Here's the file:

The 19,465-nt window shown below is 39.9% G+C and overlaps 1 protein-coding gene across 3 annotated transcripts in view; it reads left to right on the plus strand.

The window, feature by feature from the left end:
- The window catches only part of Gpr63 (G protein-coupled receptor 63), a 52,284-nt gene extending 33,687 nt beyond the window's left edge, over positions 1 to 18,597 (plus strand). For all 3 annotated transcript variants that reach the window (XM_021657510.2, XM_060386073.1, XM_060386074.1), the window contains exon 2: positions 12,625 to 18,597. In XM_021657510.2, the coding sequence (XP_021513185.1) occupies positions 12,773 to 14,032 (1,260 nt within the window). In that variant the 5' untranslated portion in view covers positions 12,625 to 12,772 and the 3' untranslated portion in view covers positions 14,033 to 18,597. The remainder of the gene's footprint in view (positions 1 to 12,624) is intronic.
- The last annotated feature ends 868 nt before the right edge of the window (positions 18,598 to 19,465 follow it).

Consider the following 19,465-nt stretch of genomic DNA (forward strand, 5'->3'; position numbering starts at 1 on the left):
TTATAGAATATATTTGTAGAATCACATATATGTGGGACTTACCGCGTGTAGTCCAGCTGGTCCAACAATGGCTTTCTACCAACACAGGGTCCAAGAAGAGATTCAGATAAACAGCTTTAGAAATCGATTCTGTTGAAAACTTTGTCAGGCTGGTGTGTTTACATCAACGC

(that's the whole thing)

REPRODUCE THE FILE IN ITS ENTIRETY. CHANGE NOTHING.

The 19,465-nt window shown below is 39.9% G+C and overlaps 1 protein-coding gene across 3 annotated transcripts in view; it reads left to right on the plus strand.

The window, feature by feature from the left end:
- The window catches only part of Gpr63 (G protein-coupled receptor 63), a 52,284-nt gene extending 33,687 nt beyond the window's left edge, over positions 1 to 18,597 (plus strand). For all 3 annotated transcript variants that reach the window (XM_021657510.2, XM_060386073.1, XM_060386074.1), the window contains exon 2: positions 12,625 to 18,597. In XM_021657510.2, the coding sequence (XP_021513185.1) occupies positions 12,773 to 14,032 (1,260 nt within the window). In that variant the 5' untranslated portion in view covers positions 12,625 to 12,772 and the 3' untranslated portion in view covers positions 14,033 to 18,597. The remainder of the gene's footprint in view (positions 1 to 12,624) is intronic.
- The last annotated feature ends 868 nt before the right edge of the window (positions 18,598 to 19,465 follow it).

Consider the following 19,465-nt stretch of genomic DNA (forward strand, 5'->3'; position numbering starts at 1 on the left):
TTATAGAATATATTTGTAGAATCACATATATGTGGGACTTACCGCGTGTAGTCCAGCTGGTCCAACAATGGCTTTCTACCAACACAGGGTCCAAGAAGAGATTCAGATAAACAGCTTTAGAAATCGATTCTGTTGAAAACTTTGTCAGGCTGGTGTGTTTACATCAACGC